Leaving Google, Joining the Nucleic Acid Observatory

June 10th, 2022
ea, switching_jobs, work
In 2017 I rejoined Google to earn money to donate. At the time I thought earning to give was probably not where I could have the most impact, but I wasn't able to find other options that were a good fit for me personally. Over the last five years a few things have changed:

So: today will be my last day at Google, and Monday will be my first day at the Nucleic Acid Observatory (NAO). We'll be building a system to collect wastewater samples and sequence their nucleic acids, with the goal of catching potential future pandemics earlier. More details in the EA Forum post and much more in the paper.

In looking for things that I might do instead of earning to give, I identified several other strong candidates for ways to apply software engineering skills to making the world better. If you're thinking of making a similar move, let me know and I'd be happy to give you an overview of what I found and potentially give introductions. While normally I prefer people comment publicly instead of sending private messages, this is the kind of thing where I'm happy to receive messages.

While I'm overall quite mixed on how the increased focus on applying your career has made EA more demanding, in my particular case I think it's pushed me in a good direction.

Timeline of this decision:

  • Weekend of 2022-03-26: Informal in-person discussion with EA friends I haven't seen in a while gets me thinking again about moving into something more directly useful.

  • 2022-03-28: One of these friends, who also happens to work at 80,000 Hours, follows up by email and gets me thinking specifically about how bio could offer a good combination of impactful, in-person, and in-Boston.

  • 2022-03-31: I write "since now that there is so much more money available in the EA movement I'm back to thinking about doing something other than earning to give".

  • 2022-04-04: I write to Will Bradshaw to see if he has ideas about where I might be helpful, though for travel and personal reasons we don't end up meeting to talk until 2022-04-29.

  • 2022-04-08: I write to Chris Bakerlee at the Open Philanthropy project, who gives good advice and suggestions of people to talk to.

  • 2022-04-13 through 2022-04-27: In the UK, watching the kids while Julia attends EA Global and then visiting EA friends there after. Talked to quite a few different people about options here.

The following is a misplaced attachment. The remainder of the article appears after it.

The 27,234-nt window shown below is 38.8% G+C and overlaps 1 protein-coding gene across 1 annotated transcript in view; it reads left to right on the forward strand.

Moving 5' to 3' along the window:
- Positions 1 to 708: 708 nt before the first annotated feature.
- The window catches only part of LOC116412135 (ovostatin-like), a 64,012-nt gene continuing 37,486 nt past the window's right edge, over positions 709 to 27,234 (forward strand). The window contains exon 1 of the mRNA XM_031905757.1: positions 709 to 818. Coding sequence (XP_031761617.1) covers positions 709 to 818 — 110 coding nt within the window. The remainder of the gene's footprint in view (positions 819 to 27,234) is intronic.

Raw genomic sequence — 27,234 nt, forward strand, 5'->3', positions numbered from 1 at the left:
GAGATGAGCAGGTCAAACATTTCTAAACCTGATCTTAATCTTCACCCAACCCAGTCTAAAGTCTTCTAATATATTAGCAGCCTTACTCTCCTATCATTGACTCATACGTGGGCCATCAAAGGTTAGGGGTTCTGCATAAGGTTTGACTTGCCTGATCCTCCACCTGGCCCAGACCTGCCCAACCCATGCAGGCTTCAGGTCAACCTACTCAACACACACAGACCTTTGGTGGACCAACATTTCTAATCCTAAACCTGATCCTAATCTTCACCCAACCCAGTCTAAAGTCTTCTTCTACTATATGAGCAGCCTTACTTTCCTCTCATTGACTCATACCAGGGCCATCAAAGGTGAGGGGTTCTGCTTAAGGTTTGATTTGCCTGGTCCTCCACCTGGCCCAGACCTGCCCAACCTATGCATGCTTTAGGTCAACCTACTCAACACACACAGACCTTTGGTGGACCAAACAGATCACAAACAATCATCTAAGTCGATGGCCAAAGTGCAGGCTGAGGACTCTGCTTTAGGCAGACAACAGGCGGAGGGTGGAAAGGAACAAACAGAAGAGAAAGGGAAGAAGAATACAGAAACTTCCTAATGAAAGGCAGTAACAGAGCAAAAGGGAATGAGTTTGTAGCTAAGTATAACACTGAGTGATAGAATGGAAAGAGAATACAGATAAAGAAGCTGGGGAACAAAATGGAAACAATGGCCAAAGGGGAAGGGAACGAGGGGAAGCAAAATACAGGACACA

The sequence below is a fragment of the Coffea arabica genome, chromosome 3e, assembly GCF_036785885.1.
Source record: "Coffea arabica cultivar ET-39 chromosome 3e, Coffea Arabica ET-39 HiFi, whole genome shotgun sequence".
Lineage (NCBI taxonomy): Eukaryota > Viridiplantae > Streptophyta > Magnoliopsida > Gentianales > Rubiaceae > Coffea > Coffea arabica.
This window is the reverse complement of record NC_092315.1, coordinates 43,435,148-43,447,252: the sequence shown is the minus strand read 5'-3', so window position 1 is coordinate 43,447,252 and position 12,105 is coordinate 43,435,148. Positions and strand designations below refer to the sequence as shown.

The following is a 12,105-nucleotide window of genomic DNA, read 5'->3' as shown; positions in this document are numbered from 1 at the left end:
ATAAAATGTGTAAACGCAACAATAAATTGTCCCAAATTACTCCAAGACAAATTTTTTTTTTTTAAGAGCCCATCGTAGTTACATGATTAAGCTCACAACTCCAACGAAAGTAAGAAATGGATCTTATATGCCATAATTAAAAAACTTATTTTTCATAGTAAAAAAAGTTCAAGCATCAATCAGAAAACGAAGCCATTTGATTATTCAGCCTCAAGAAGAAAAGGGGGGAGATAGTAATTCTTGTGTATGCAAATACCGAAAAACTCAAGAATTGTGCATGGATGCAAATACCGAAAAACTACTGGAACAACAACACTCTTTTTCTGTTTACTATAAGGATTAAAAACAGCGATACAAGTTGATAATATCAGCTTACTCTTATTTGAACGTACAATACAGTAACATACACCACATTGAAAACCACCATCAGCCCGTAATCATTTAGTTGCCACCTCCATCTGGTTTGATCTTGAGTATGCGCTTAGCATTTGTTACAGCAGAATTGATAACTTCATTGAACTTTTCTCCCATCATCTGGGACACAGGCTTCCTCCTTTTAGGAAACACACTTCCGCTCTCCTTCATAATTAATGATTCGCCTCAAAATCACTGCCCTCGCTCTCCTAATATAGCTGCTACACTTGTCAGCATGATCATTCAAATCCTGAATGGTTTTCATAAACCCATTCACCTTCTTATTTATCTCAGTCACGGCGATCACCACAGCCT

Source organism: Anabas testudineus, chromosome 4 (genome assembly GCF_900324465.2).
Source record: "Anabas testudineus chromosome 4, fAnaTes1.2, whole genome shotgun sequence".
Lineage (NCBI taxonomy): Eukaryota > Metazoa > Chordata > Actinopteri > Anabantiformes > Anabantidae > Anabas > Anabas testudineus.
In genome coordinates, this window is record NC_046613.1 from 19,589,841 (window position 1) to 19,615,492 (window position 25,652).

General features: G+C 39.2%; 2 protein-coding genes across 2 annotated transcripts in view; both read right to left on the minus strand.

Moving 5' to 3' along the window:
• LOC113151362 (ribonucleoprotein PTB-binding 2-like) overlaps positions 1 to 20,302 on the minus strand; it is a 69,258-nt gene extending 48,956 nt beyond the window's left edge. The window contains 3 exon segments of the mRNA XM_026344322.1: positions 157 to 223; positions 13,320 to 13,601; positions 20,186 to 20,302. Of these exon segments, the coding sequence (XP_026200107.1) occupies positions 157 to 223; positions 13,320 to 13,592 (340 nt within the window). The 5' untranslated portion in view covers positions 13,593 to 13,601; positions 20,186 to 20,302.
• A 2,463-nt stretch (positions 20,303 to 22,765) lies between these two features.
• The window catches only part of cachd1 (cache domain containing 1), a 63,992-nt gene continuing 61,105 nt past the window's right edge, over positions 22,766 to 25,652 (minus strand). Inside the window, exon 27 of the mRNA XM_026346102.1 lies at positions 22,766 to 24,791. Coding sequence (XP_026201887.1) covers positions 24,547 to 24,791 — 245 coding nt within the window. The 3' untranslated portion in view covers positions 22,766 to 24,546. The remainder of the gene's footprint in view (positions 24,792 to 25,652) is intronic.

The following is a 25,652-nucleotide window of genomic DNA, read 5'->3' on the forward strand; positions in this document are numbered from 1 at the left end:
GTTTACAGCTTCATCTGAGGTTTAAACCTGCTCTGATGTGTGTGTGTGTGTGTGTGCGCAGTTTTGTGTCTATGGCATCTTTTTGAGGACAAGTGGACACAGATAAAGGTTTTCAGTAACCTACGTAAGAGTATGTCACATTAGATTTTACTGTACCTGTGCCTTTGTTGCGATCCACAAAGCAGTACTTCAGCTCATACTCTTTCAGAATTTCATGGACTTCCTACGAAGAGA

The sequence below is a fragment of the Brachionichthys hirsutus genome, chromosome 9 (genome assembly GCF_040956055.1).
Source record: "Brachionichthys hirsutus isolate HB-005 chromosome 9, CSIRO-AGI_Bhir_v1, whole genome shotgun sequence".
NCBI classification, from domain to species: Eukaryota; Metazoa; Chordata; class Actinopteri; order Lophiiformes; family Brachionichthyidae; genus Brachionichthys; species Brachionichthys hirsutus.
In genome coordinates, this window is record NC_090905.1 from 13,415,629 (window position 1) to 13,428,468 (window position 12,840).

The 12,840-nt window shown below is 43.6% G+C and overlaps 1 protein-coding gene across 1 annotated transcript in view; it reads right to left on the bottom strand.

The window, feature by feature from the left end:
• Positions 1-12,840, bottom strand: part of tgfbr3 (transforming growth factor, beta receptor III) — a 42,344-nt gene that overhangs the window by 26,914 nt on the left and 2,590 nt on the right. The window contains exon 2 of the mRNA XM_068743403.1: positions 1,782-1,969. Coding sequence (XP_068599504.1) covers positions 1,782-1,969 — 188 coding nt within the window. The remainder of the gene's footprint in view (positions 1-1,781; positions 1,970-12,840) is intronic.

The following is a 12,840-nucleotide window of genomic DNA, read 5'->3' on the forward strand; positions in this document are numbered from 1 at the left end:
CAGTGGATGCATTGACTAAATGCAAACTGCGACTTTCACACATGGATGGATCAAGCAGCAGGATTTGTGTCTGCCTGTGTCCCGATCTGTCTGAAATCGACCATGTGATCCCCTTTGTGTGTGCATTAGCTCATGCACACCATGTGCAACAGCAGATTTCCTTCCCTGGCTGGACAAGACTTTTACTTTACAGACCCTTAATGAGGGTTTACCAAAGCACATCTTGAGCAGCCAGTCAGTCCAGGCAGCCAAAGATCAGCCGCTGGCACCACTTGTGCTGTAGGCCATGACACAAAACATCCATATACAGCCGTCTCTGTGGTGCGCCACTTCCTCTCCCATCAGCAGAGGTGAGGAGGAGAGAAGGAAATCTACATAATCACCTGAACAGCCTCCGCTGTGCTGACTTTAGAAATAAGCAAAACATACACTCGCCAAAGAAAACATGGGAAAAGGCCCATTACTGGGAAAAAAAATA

• 2022-05: A lot of reading from the two lists (Greg's and Chris') that 80,000 Hours links.

  • 2022-05: Talking to three different groups I was strongly considering joining. In addition to the NAO this was Alvea and SecureDNA, both of which I think highly of.

  • 2022-05-23: At dinner with housemates I realize that with three strong options and several other ideas for things that I might do if those fell through that I'm very unlikely to stay at Google.

  • 2022-05-24: Gave notice to my manager. I'm out on leave this week, though, so I don't start handoffs yet.

  • 2022-05-31: Announce to my team that I'm leaving and start handing things off.

  • 2022-06-04: Decided to join the NAO.

  • 2022-06-10: Last day at Google.

  • 2022-06-13: First day at the NAO.

As last time, I'm pretty sad to be leaving Google. It's been a great place to work, and I especially like my team and the work we do. I've built up a deep understanding of the web platform and advertising ecosystem, and while this domain knowledge isn't especially altruistically useful it's been fascinating and challenging work. I'll still be following the progress of subresource bundles and the privacy sandbox APIs, and I'm going to miss so many people!

In writing my goodbye emails I saw that this time I've been at Google for 1,739 days, thirteen shy of my previous record, 1,752. While I don't think I would have stayed another two weeks just to make it even, I'm glad this didn't occur to me until after I'd given notice.

Comment via: facebook, lesswrong, the EA Forum

Recent posts on blogs I like:

What Percentage of People Are Bi?

More than half?

via Thing of Things February 26, 2024

How I build and run behavioral interviews

This is an adaptation of an internal doc I wrote for Wave. I used to think that behavioral interviews were basically useless, because it was too easy for candidates to bullshit them and too hard for me to tell what was a good answer. I’d end up grading eve…

via benkuhn.net February 25, 2024

Diseconomies of scale in fraud, spam, support, and moderation

If I ask myself a question like "I'd like to buy an SD card; who do I trust to sell me a real SD card and not some fake, Amazon or my local Best Buy?", of course the answer is that I trust my local Best Buy1 more than Amazon, which is notoriou…

via Posts on February 18, 2024

more     (via openring)